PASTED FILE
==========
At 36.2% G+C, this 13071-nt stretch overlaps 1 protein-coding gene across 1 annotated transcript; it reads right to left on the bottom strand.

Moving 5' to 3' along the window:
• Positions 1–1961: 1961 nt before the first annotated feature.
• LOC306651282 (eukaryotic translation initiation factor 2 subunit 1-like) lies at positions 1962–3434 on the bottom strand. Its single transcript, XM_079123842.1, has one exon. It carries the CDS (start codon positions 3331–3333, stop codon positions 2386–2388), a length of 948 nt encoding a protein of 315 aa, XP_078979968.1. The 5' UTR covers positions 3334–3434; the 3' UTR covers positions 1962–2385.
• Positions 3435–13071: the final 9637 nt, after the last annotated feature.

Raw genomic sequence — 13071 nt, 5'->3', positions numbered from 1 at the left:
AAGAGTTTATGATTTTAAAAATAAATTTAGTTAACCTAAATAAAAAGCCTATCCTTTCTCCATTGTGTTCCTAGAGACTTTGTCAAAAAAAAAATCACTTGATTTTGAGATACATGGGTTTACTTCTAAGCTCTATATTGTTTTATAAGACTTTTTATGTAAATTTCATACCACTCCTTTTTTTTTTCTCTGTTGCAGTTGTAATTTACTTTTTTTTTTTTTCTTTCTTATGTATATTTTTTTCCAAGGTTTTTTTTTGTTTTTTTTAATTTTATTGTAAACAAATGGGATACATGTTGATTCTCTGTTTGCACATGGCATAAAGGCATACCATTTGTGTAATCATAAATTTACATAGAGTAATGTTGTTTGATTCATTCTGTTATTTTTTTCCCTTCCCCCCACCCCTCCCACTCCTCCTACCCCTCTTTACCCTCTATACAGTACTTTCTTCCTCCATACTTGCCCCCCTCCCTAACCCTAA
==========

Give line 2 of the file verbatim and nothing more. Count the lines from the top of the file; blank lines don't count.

Moving 5' to 3' along the window: